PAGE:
BACKGROUND: Conductive polymer composites (CPCs) can be obtained by filling polymer matrices with electrically conductive particles, and have a wide variety of potential applications. In the work reported, the biodegradable polymer poly(lactic acid) (PLA) as a partially miscible blend with poly(propylene carbonate) (PPC) was used as a polymer matrix. Carbon black (CB) was used as the conducting filler.
RESULTS: Fourier transform infrared spectroscopy revealed interactions between matrix and CB filler; this interaction was stronger in PPC-blend-CB than in PLA-blend-CB composites. A rheology study showed that low-viscosity PPC could improve the fluidity of the CPCs, but decrease that of CB. With increasing CB content, the enforcement effect, storage modulus and glass transition temperature increased, but the elongation at break decreased. CPCs exhibited the lowest electrical percolation thresholds of 1.39 vol.% CB when the content of PPC in PLA-blend-PPC was 40 wt%. The conductivity of CPCs containing 5.33 vol.% CB and 40 wt% PPC reached 1.57 S cm−1. Scanning electron microscopy revealed that CB exhibits a preference for dispersion in the low-viscosity phase (PPC) of the multiphase matrix.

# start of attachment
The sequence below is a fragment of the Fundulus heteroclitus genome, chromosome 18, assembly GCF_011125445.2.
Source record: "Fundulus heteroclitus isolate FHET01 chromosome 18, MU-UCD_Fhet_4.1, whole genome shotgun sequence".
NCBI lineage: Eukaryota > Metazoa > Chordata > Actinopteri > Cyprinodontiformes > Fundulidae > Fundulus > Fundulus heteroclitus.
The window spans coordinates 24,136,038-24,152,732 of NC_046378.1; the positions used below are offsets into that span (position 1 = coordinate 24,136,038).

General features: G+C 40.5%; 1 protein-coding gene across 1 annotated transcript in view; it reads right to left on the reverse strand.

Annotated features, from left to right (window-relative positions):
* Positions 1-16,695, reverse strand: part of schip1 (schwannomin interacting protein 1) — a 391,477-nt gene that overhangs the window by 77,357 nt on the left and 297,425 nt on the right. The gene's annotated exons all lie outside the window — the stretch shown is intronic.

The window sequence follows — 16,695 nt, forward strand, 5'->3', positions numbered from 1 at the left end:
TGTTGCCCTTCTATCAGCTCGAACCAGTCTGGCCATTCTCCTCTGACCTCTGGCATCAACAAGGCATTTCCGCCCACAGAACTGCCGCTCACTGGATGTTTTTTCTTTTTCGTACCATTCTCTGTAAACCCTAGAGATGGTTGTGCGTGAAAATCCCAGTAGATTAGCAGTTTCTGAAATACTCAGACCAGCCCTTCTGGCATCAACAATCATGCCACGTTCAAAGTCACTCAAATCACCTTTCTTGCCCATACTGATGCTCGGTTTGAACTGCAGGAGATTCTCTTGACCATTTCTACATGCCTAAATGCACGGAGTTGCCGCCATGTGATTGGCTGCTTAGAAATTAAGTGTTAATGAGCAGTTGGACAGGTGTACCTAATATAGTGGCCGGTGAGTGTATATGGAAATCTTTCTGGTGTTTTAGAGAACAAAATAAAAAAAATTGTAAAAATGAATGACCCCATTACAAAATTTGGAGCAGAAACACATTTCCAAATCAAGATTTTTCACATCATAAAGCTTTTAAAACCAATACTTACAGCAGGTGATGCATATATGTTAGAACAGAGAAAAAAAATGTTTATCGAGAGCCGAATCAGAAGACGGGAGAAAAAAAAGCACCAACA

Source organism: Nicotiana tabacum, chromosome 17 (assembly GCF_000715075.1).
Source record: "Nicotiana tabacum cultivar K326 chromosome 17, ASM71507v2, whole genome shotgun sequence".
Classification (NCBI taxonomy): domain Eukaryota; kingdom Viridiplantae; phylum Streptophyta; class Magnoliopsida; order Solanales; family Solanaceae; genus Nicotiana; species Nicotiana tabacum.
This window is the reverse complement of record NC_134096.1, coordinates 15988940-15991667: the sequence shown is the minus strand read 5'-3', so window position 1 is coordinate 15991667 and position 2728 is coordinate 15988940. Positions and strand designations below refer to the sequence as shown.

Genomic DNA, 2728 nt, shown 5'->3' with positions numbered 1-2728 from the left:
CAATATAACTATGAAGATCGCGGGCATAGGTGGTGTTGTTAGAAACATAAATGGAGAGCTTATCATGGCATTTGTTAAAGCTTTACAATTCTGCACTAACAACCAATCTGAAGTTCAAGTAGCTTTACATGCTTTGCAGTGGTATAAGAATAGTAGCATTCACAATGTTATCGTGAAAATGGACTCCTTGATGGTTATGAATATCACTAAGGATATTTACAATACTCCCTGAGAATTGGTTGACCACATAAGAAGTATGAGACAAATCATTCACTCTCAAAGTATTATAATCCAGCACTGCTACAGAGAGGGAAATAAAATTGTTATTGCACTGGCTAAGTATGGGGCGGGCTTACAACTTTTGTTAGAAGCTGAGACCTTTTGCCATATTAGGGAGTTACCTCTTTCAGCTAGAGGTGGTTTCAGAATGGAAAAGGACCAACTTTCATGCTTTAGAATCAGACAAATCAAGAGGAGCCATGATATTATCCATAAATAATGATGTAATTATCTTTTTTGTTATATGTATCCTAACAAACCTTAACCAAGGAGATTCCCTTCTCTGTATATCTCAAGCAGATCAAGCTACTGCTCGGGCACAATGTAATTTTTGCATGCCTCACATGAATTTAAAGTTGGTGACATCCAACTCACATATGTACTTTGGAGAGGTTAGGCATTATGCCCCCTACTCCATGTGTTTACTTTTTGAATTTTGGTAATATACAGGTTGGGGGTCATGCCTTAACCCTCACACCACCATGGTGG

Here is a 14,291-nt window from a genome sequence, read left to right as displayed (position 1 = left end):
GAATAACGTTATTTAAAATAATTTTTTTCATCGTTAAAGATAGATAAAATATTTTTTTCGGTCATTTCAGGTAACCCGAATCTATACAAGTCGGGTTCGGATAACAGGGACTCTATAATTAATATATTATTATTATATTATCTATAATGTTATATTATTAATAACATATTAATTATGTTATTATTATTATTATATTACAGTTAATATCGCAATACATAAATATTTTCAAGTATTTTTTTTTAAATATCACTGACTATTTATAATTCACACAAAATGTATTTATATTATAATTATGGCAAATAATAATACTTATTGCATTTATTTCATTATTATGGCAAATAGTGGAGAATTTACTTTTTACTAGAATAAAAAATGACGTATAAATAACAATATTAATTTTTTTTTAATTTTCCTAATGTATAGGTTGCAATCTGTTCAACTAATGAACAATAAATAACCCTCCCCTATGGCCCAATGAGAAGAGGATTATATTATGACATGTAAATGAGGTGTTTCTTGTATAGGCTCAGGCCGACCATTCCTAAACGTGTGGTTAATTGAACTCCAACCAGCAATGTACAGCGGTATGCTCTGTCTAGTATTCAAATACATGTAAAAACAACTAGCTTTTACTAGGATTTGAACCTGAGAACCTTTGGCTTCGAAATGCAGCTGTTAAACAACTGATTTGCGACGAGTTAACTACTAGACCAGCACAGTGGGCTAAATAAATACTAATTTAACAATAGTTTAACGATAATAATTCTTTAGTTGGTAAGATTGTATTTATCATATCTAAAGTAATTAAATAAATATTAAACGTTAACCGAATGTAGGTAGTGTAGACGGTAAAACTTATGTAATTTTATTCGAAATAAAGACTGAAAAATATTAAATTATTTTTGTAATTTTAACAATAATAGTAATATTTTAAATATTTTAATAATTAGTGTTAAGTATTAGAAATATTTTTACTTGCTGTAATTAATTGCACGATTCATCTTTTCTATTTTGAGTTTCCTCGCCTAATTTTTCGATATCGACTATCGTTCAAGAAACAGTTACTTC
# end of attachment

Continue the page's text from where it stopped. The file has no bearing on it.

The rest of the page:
CONCLUSION: In the presence of CB, partially miscible PLA-blend-PPC could form multi-percolation CPCs. Moreover, the combination of PLA and PPC with CB broadens novel application of both renewable polymers and CPCs. Copyright © 2008 Society of Chemical Industry